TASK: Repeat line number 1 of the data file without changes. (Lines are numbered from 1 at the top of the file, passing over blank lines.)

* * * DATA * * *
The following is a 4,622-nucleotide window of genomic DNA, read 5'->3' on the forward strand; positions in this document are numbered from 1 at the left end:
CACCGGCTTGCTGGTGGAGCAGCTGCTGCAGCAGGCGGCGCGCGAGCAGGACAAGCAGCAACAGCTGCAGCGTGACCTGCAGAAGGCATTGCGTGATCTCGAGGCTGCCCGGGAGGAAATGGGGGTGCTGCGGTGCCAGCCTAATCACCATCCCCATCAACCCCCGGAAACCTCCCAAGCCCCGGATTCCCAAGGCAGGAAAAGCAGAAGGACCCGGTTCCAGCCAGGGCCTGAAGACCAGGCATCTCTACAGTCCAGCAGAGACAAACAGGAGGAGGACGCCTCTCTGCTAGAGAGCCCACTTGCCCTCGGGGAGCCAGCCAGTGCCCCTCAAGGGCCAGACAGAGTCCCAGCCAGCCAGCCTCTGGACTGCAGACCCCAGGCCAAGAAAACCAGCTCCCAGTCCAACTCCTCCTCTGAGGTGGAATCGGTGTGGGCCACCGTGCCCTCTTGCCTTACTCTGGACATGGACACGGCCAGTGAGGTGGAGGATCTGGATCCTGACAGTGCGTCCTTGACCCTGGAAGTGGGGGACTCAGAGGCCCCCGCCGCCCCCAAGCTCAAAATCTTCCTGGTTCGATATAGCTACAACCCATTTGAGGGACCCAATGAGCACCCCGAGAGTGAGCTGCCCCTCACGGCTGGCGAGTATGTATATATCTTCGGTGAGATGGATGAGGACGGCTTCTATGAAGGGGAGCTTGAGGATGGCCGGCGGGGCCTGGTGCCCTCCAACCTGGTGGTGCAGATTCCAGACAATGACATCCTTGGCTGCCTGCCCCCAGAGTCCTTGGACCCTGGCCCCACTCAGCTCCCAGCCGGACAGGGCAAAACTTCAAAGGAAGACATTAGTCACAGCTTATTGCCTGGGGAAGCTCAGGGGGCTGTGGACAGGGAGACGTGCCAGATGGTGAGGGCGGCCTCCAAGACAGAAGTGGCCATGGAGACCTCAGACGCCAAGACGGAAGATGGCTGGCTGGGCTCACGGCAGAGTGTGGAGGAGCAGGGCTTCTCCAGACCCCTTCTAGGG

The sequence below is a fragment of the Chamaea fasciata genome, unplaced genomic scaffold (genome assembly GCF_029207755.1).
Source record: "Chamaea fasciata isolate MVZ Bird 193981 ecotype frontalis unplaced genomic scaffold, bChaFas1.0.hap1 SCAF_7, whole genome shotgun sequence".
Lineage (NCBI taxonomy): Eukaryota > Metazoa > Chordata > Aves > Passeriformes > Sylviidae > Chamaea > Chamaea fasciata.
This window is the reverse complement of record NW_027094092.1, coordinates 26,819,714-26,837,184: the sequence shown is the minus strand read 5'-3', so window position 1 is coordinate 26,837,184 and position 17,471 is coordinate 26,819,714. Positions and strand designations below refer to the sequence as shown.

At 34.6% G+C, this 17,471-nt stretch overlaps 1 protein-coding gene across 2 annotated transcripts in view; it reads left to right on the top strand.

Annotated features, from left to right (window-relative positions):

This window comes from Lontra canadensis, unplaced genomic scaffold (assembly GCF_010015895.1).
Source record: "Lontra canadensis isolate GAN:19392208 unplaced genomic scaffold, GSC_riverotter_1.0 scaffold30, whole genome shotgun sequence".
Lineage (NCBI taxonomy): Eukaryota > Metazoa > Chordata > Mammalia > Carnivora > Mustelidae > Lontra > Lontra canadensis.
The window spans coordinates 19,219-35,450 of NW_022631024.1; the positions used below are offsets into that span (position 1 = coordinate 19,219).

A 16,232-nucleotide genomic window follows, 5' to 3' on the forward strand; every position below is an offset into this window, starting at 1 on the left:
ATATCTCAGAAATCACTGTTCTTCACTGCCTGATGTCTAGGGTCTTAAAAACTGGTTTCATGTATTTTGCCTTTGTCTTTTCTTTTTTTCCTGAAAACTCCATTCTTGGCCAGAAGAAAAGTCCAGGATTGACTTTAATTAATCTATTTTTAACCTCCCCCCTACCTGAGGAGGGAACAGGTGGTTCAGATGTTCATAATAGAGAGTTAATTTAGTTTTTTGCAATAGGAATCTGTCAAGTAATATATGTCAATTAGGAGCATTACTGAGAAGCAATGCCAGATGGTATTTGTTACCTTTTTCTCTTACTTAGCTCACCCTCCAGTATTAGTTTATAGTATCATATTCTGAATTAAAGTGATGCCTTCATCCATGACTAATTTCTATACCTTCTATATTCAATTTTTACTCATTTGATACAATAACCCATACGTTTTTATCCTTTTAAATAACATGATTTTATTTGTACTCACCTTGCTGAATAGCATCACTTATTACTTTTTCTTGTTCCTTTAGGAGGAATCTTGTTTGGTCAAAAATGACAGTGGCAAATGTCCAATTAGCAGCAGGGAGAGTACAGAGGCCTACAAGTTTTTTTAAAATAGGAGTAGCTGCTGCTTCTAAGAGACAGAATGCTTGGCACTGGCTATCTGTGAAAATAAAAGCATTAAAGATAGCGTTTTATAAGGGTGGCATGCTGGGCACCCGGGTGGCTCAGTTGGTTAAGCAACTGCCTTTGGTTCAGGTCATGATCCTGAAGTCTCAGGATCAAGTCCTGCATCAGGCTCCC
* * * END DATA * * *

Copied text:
The following is a 4,622-nucleotide window of genomic DNA, read 5'->3' on the forward strand; positions in this document are numbered from 1 at the left end: